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Natalia Jaramillo: Kissimmee City Commission Approves Resolution in Support of Executive Action on Immigration

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Cross-posted from Florida Immigrant Coalition’s blog:

Tonight, the Kissimmee City Commission passed a Resolution in favor of President Obama’s Executive Action on Immigration, which could protect approximately 253,000 Floridians from unnecessary deportation. The Resolution passed with a 3-2 vote, thanks to Mayor Pro Tem Sara Shaw and to Commissioners Jose A. Alvarez and Art Otero who voted in favor. Unfortunately, Mayor Jim Swan and Vice Mayor Wanda Y. Rentas voted against the Resolution.

Kissimmee is the 1st city in Florida to pass a resolution of this sort, and the 3rd city to officially support Deferred Action programs that would benefit parents of U.S. citizens or legal permanent residents, and immigrants who came to Florida at a very young age. The Executive Action has been temporarily blocked by a lawsuit filed by the Governor of Texas and signed on by Florida Attorney General Pam Bondi, among 26 other states.

Members of pro-immigrant organizations in Central Florida such as Mi Familia Vota, the Farmworkers Association of Florida, Young American Dreamers and the Florida Immigrant Coalition, attended the City Commission meeting to show support from the community.

“As a community, our local officials are the closest to us and we can rest well today knowing that local officials from Kissimmee are standing up for us and our families. We see this as one step closer to making Florida a more welcoming place for all immigrants,” commented Jose Luis Marantes, State Director for Mi Familia Vota – Florida, who was present at the meeting.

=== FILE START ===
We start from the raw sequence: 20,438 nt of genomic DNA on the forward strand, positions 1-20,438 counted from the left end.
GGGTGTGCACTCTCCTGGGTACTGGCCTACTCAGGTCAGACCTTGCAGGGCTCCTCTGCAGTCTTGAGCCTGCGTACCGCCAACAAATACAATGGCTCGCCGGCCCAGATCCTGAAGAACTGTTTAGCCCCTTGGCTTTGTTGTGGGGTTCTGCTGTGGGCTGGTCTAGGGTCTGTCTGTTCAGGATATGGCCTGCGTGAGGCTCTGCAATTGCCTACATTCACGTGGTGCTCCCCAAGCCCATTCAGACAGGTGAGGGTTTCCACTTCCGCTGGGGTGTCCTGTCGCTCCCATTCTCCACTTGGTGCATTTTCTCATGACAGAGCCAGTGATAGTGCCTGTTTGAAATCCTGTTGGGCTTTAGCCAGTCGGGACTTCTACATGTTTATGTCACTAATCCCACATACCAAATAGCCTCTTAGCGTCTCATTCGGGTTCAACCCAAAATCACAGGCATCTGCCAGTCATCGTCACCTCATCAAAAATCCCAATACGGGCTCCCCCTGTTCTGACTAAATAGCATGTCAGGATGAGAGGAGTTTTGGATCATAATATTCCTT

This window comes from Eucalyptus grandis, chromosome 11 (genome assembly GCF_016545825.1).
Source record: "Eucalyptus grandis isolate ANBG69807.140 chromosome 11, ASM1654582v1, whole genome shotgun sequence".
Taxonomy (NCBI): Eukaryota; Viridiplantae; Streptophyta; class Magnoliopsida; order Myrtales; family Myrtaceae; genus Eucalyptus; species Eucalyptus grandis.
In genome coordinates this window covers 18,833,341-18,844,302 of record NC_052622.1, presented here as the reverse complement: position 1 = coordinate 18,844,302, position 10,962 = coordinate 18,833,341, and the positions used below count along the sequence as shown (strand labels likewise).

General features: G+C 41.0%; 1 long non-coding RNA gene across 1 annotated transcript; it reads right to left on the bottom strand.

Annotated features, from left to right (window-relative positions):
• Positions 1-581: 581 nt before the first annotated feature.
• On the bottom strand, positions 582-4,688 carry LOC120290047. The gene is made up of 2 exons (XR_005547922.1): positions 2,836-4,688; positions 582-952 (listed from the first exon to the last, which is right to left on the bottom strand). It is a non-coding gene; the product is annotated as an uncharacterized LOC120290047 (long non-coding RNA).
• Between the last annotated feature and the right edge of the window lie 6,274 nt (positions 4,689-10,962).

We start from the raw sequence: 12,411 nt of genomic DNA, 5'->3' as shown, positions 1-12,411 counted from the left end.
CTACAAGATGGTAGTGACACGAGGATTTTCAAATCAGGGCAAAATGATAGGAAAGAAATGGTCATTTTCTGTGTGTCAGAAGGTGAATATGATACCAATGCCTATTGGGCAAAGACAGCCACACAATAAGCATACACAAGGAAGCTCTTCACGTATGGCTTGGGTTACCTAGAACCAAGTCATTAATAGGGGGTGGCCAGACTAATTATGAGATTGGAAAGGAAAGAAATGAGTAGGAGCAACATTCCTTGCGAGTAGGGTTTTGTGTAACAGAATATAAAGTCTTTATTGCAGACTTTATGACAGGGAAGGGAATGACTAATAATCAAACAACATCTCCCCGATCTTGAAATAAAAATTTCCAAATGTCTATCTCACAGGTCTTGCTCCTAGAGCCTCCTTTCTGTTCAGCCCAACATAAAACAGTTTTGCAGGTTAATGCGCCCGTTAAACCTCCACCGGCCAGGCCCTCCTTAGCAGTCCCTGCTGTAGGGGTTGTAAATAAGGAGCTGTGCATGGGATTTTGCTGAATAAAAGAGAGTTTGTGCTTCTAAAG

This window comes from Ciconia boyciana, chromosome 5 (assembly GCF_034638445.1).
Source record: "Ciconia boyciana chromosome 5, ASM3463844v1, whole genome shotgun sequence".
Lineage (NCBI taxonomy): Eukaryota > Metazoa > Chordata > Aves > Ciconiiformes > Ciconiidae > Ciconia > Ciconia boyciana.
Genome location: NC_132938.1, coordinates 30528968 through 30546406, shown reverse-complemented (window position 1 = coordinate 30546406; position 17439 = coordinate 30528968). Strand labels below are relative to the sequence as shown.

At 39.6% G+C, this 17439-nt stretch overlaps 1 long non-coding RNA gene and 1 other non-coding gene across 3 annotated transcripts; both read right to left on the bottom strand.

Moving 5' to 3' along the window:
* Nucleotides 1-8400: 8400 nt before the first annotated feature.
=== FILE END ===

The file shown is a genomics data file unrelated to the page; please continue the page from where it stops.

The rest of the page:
Earlier in April, Tampa and North Miami became the first cities in Florida to take legal action in support of Administrative Relief for undocumented immigrants when they joined 73 cities and counties in a new friend-of-the-court brief (also known as Amicus Brief) filed in the Fifth Circuit Court of Appeals in the Texas vs. United States lawsuit, urging immediate implementation of President Obama’s executive actions on immigration. The Court has not announced a verdict yet.

The growing number of cities and counties in the country and in Florida raises questions as to why Florida’s Attorney General Pam Bondi signed Florida onto the lawsuit without considering the significant harms to America’s local governments, the local economies and families, caused by this delay. Already over 1,300 Floridians have signed a petition to AG Bondi to #DropTheLawsuit.

“We are urging cities and counties to take action and pass similar resolutions in favor of immigrant families in Florida and supporting immigrant workers who are the backbone of Florida’s tourism and agriculture,” says Francesca Menes, Policy and Advocacy Coordinator for the Florida Immigrant Coalition.